Here is a good view of the congressional districts of Los Angeles in the 70s where I will discuss each district and how they would vote today.
Districts Entirely Within Los Angeles County:
Congressman During Era: James Corman (D)/Bobbi Fiedler (R)
This was essentially the old San Fernando Valley. Many of the residents here held high paying blue collar jobs in the aerospace industry. James Corman was the incumbent here, who had been in office since the early 60s. Throughout the 70s, he was slowly moving up the Ways and Means ladder and was also promoted to DCCC chairman. Corman from day one was a huge believer in civil rights and would go as far to support busing (which was probably adamantly opposed by many of this district's residents). The SFV happened to be the site of forced desegregation in the late 70s and one of the outraged parents over the ordeal was Bobbi Fiedler who was elected to the LA Board of Education. She ran against Corman mostly on that issue and defeated him by 752 votes. It didn't help either that in areas like Pacoima, that would have voted heavily for Corman, there were reportedly hundreds of people leaving lines at the polling stations after they heard Reagan had won.
What happened next: Fiedler benefitted from Barry Goldwater Jr running for the senate in 1982 and decided to carpetbag to his district as she probably knew she would have trouble winning the district again. The district was then won by Howard Berman (albeit somewhat redrawn) in 1982.
1976: 51-47 Carter
1980: 51-38 Reagan
2008: 75-25 Obama
Demographics: 738,111 residents; 66% Hispanic
Congessman During Era: Carlos Moorhead (R)
This was the western part of the San Gabriel Valley. Moorhead had a very conservative voting record (lifetime ACU of like 95). This district at the time was mostly old WASP republicans. Of all the districts mentioned, this has seen the most dramatic swing to the democrats
What happened next: The district became hideously shaped in the 80s to pack in every ultragop precinct in the San Gabriel Valley
1976: 61-38 Ford
1980: 61-29 Reagan
2008: 67-33 Obama
Demographics: 569,399 residents; 53% White
Congressman During Era: Tom Rees/Tony Beilenson (both democrats)
This took in the hollywood area as well as the nicest areas of the SFV. This was a heavily jewish district and also one of the wealthiest in the country. Both Rees and Beilenson were reliable liberal votes in congress.
What happened next: In the 90s, Beilenson's district was redrawn to take in a lot of hostile areas and after a near loss in 1994, retired in 1996.
1976: 52-46 Carter
1980: 46-41 Reagan
2008: 73-27 Obama
Demographics: 559,964 residents; 62% White
Congressman During Era: Henry Waxman (D)
This was mostly in Ed Roybal's district in the 60s and some of it also in Thomas Rees's district, but when a new heavily hispanic district was created, Roybal decided to run there leaving this open (he himself was hispanic). This opened the seat up for assemblyman Henry Waxman. Waxman was an influential rookie congressman during the 70s and even then, worked hard to fight for clean air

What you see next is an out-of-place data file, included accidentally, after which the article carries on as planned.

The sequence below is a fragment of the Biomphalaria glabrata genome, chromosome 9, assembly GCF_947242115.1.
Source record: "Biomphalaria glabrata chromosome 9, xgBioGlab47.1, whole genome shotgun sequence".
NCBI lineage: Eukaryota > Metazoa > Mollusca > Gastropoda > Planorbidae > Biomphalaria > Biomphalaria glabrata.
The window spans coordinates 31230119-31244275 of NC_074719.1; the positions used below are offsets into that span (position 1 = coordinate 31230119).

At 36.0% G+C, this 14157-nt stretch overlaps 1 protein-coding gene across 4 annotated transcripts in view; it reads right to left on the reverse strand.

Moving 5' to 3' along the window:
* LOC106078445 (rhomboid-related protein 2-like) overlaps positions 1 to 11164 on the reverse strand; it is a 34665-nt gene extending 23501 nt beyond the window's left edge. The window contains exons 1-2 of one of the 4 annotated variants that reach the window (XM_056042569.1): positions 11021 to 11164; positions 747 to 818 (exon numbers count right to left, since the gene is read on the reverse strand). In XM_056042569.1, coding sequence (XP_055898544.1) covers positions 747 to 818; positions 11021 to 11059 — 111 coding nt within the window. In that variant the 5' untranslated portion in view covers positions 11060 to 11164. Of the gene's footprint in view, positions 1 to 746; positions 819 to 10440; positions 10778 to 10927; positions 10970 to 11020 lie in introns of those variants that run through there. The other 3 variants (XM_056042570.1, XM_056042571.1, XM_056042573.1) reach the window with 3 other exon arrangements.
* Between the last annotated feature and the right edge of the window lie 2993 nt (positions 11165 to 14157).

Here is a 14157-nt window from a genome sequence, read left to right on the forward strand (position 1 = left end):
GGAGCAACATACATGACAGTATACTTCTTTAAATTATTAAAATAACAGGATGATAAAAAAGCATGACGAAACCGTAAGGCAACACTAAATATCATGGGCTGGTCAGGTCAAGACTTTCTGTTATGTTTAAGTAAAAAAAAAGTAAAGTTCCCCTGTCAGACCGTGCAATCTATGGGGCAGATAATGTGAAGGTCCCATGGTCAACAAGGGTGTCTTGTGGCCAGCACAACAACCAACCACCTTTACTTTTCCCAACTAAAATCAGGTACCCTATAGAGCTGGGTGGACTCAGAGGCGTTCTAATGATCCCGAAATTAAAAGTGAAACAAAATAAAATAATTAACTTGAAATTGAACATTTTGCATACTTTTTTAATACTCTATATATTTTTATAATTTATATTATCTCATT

what happened next: Waxman remains in office, though the district has been radically redrawn.
1976: 56-44 Carter
1980: 47-41 Carter
2008 81-19 Obama
Demographics: 644,691 residents: 38% Hispanic, 36% White
District 25 took in the hispanic parts of the old 30th and a lot of the old 29th. It contained the home of George Danielson. But Danielson ran in a whiter district when the incumbent of that district retired. Ed Roybal (who is the father of Lucille Roybal-Allard) was the congressman here. Roybal was sort of the hispanic equivalent of Ron Dellums and was one of the most liberal members of congress. In 1978; he was censured for accepting money from Tongsun Park; but was still easily re-elected.
What Happened Next: Roybal retired in 1992 and was replaced by Xavier Becerra. He died in 2005 at 89.
1976 62-36 Carter
1980 56-35 Carter
2008 82-18 Obama
Demographics: 592,174 residents; 73% Hispanic
The San Gabriel Valley's political preference has always been about elevation. The closer to the mountains were the more republican areas and the areas in the flats in the valley were the more democrat. This took in a string of mostly WASP communities in the SGV foothills. Its congressman, John Rousselot, was a far-right republican. He was a former president of the John Birch Society and never shied away from the extremist label. But his district shared his views and happily re-elected him.
What Happened Next: Rousselot had the respect of his colleagues and by 1980, he was in charge of the RNCC. But this proved to be his undoing. He tried to recruit someone to run against John Burton and nearly defeated him. This infuriated his older brother Phillip. According to a book, he got into a drunken, profanity-laced tirade against Rousselot at a party and threatened to draw him out of existence. What happened was that his district was cleaved into three parts. Parts were given to Carlos Moorhead and David Dreier to become a mega vote sink while the more dem areas (Alhambra or Baldwin Park) were given to the 30th. Rousselot probably should have ran in the 33rd district where Dreier was only a freshman congressman, but instead decided to run in the 30th which had a first term democrat congressman. He lost, but considering it was 1982, he managed to do quite well getting 46 percent.